Parrots are excellent mimics. Given regular lessons, they can become fluent talkers. The most reliable parrots for speech are the African Grey Parrot and some Amazon Parrots.
There is considerable variation from parrot to parrot within any given species.
Parrots like the orange-winged or lilac-crowned amazons may not have the reputation for being great talkers, but many of them are. No matter what type of parrot you buy, you can expect at least one or two words.
The amount and quality of the parrot talking depend most upon the trainer. People that make the effort to teach the bird are usually rewarded for their work. It is best to have a single pet for speech training. Keep mirrors away from the birds. Give lessons at least once or twice a day. Try to use the bird’s natural desire to vocalize in the morning and afternoon by giving your lessons at those times.
Only one person should teach the bird to speak its first words. Have the bird sit on its stand or in its cage and teach it one word at a time. Begin with “Hello” followed by the bird’s name. A one- or two-syllable name is easiest for the bird to learn. Repeat the word “Hello” distinctly and slowly every few seconds. Have food rewards on hand to bribe the parrot as soon as it makes any sound in response to your “Hello.”
Don’t expect to have the bird duplicate your speech at first. In the first lesson, reward the parrot for any vocalization at the appropriate time. Work closer and closer to the word as the lessons progress. Once the bird vocalizes for you consistently, listen for two-syllable sounds and reward immediately. The parrot will soon attach the reward with its imitation.
Some birds attain the first work quickly, while others take eight weeks or more. Once the first word is repeated by the parrot consistently, you can begin to teach a second word. The second and third words should be simple. Limit the number of syllables that you expect the bird to duplicate. After “Hello,” a two-syllable sound, go to “How are you?” or “Hi sweetie,” which are both three-syllable sounds.
Build your parrot’s vocabulary as you would a child’s. At first, teach simple words and phrases; later go on to phrases with many syllables. Parrots can learn short musical phrases also. Whatever you decide to teach, stick with it until the bird says it. If you try to teach two different things at once, the bird will have a hard time learning either.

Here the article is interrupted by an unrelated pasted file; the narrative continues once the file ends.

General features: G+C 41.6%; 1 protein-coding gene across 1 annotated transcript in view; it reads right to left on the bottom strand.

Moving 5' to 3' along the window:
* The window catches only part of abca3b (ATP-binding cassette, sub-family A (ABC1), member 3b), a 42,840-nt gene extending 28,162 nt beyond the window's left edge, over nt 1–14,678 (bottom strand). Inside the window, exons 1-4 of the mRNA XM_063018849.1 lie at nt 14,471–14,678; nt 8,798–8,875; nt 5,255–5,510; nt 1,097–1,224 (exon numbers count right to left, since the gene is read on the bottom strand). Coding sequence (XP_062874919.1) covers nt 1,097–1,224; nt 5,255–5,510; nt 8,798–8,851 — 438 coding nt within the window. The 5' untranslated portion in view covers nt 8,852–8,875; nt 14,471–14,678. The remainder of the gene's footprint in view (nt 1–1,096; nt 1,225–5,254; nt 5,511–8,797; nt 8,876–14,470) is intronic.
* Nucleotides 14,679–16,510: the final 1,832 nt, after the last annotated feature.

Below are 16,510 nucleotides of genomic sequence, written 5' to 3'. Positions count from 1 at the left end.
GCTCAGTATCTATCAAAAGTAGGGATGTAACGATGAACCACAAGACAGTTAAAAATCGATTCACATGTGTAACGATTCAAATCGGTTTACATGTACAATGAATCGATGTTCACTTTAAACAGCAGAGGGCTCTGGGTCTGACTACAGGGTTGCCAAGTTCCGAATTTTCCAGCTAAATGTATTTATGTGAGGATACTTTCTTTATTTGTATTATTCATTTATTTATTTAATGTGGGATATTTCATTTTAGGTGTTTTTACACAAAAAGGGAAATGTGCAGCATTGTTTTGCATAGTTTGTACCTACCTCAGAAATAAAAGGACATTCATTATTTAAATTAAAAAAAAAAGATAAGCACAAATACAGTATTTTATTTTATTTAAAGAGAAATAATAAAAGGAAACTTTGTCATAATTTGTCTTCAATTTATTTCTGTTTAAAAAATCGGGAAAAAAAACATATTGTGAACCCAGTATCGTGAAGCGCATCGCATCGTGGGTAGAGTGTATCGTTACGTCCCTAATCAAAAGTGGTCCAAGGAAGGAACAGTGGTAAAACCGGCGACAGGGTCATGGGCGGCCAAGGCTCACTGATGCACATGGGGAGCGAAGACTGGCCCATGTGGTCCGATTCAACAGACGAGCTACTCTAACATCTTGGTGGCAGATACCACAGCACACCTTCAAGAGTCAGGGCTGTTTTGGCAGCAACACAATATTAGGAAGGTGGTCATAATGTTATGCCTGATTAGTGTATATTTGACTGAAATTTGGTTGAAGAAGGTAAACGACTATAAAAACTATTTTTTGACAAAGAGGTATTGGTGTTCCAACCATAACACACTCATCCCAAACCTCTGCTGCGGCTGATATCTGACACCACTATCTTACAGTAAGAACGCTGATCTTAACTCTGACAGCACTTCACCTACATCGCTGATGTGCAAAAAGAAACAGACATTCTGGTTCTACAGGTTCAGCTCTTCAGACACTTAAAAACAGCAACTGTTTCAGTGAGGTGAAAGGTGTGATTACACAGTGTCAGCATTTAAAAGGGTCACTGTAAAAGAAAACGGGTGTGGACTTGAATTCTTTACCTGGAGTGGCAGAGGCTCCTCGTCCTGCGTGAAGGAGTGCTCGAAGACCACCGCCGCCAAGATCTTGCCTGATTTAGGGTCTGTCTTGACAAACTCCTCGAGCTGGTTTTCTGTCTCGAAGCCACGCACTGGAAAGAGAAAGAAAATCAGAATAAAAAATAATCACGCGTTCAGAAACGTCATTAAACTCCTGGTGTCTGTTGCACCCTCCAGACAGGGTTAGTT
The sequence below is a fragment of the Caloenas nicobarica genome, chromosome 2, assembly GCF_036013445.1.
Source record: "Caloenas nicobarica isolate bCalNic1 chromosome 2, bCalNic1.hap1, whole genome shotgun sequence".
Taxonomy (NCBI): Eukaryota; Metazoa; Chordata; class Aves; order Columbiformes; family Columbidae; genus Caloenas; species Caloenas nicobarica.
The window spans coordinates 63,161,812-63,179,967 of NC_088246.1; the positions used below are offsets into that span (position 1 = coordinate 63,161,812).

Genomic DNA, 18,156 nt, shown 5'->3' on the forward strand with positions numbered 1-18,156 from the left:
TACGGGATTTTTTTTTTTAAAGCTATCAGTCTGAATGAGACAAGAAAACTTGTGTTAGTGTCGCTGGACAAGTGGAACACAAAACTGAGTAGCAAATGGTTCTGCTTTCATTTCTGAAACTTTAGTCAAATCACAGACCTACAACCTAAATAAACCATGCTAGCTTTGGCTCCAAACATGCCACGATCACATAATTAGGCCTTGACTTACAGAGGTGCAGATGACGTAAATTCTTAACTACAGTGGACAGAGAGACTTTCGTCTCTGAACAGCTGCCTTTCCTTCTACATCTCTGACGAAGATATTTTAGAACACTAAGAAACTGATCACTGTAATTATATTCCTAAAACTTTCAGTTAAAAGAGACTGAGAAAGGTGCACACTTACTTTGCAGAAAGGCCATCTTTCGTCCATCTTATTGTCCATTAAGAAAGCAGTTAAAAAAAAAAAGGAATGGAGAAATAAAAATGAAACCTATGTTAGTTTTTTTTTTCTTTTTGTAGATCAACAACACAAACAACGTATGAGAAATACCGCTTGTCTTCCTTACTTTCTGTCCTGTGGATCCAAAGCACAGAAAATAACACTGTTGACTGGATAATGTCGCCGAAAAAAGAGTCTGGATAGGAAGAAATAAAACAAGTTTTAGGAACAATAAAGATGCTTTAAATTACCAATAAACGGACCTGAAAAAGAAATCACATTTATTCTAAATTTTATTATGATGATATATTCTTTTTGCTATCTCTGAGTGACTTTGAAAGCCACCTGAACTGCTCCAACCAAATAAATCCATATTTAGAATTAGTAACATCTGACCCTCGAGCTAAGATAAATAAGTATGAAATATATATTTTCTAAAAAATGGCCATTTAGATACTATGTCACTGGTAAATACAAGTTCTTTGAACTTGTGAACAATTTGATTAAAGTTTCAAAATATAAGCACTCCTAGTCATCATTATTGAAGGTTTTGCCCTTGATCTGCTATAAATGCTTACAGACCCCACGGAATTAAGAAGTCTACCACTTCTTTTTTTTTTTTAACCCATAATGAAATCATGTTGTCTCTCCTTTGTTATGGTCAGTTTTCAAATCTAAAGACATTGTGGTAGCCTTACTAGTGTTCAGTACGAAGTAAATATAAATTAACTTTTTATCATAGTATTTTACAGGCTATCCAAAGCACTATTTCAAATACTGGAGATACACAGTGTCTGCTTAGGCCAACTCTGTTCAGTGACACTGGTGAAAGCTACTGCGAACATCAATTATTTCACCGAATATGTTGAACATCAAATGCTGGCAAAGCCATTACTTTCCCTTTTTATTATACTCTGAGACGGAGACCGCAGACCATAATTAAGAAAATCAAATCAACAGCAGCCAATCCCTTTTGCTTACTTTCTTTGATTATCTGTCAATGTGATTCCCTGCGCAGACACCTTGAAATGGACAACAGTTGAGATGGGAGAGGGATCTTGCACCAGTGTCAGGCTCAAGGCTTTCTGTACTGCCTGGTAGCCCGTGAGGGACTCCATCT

Tape-recorded Speech Training
Tape-recorded speech lessons work but are not recommended. The goal is for the parrot to talk to you, not a tape recorder. Most people put on the recording when they go to work or out for the evening. Although this often proves a successful training method, some birds seem to just tune it out, so if you do make a tape, try and make it varied, enthusiastic-sounding, and fun.
The parrot may learn to speak, but not with people present. The fact is, it may speak very well when no one is there but say nothing to people around. If you want to use tapes to supplement your life lessons, go ahead, but make certain to still give the lesson every day.
You can teach your bird to speak without standing in front of it, but the bird probably won’t talk on command. Command speech means that the bird will repeat after you whenever you want it to.
Even if you don’t have time for command speech training, you should talk to your parrot as you get ready for work in the morning, while you service its cage, or do household chores.
A parrot that talks are lots of fun, and a happier bird. Even if it doesn’t talk on command, you’ll be amazed at how well parrots can imitate the human voice. It is not necessary to darken the room or cover the cage for speech lessons.
Don’t try to teach the parrot to speak with television or music in the background. Work in a quiet room and pay all of your attention to the lesson. An old wives tale still persists that splitting the bird’s tongue will facilitate speech. This is a cruel idea and should never be done. Such treatment can kill the bird and does absolutely nothing to improve its speech.
Parrots speak well because of their excellent hearing and the physiology of their tongue, throat, and vocal cords. There are two types of speech training worth discussing here imitative speech refers to: